Published online Oct 26, 2021. doi: 10.12998/wjcc.v9.i30.9114
Peer-review started: March 14, 2021
First decision: July 14, 2021
Revised: July 26, 2021
Accepted: September 16, 2021
Article in press: September 16, 2021
Published online: October 26, 2021
Mucinous cystic neoplasm of the liver (MCN-L) and intraductal papillary neoplasm of the bile duct (IPN-B) are two different types of mucin-producing bile duct tumour that may complicate the course of pregnancy. To the best of our knowledge, we describe herein the first case of MCN-L with spontaneous rupture during pregnancy necessitating complex surgical treatment.
A 24-year-old woman was initially admitted to another hospital in October 2018 with signs of jaundice (serum bilirubin level 12 mg/dL) and upper abdominal pain radiating to the left shoulder. Initial magnetic resonance imaging (MRI) of the abdominal cavity revealed a multilocular cystic tumour of the liver hilum (37 mm × 40 mm in diameter) located between segments 3 and 4 of the left liver lobe. Six weeks later (December 2018), the patient was found to be 12 wk pregnant and was referred to our institution for further diagnostics and treatment. At admission, a soft, palpable, and tender mass in the left upper abdomen was found. It was determined via MRI (with no intravenous contrast in view of the first-trimester pregnancy) to be a large collection of fluid (19 cm × 17 cm × 10 cm) located close to the liver hilum and below the left liver lobe. The patient did not undergo any diagnostic or therapeutic procedures nor did they have any abdominal trauma in the preceding weeks. The fluid collection proved to be of biliary origin following percutaneous drainage. Therefore, we concluded this was a spontaneous rupture of an MCN-L with the formation of a biloma. The MRI study also revealed the previously found cystic tumour of the liver hilum communicating with the left hepatic duct, which, together with left hepatic duct dilatation, suggested the diagnosis of IPN-B. The follow-up MRI with intravenous gadolinium contrast performed in the second trimester of pregnancy (week 14) showed, in turn, some features of MCN-L, including enhancement of the internal septations within the cystic liver mass. A precise preoperative differential diagnosis between IPN-B and MCN-L was therefore not possible. The patient was submitted to surgery in the second trimester of pregnancy (week 18). Surgery included a cholecystectomy, left hepatectomy, and concomitant resection of the extrahepatic bile ducts followed by anastomosis of the right hepatic duct with the Roux limb of the jejunum. The post-operative period was uneventful and the patient was discharged 8 days after surgery. The histopathological examination of the resected specimen revealed a final diagnosis of MCN-L with low-grade dysplasia and epithelium surrounded by ovarian-type stromal tissue. The patient delivered a healthy baby girl and both remain well at present, after 2 years of follow-up since surgery.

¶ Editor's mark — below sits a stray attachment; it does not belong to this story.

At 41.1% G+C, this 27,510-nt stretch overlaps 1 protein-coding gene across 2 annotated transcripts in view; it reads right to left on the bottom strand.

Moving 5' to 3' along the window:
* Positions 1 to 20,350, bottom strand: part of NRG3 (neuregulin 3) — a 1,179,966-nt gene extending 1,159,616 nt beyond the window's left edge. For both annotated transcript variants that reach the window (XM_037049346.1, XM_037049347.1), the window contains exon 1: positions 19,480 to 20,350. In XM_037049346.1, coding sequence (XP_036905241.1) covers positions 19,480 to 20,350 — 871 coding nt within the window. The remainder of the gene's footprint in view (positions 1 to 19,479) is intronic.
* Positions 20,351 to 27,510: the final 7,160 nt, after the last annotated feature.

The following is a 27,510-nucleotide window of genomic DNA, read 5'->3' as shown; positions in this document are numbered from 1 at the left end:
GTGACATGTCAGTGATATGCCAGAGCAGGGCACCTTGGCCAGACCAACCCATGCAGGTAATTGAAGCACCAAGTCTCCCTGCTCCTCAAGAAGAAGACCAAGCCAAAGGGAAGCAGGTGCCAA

The differential diagnosis and management of MCN-L and IPN-B may be very challenging, particularly in the setting of pregnancy. When indications for surgery are obvious, the final diagnosis is based on histopathological examination, with ovarian-type stroma being pathognomonic for MCN-L. We believe that the growth of this subepithelial stroma secondary to the high levels of sex hormones produced during pregnancy might have been the main causative factor leading to the tumour rupture with the formation of a biloma in our patient.
Core Tip: The differential diagnosis and management of biliary cystic neoplasms of the liver may be very challenging, especially in the setting of pregnancy. To the best of our knowledge, we describe herein the first case of a mucinous cystic neoplasm of the liver (MCN-L) with spontaneous rupture leading to the formation of a huge biloma in a pregnant woman. This was treated with percutaneous drainage of the biloma, followed by MCN-L removal via left hepatectomy with extrahepatic bile duct resection and anastomosis of the right hepatic duct with the Roux limb of the jejunum in the second trimester of pregnancy. We believe that the growth of this subepithelial stroma due to the high levels of sex hormones during pregnancy might have been the main causative factor that led to the tumour rupture and the formation of a biloma in our patient.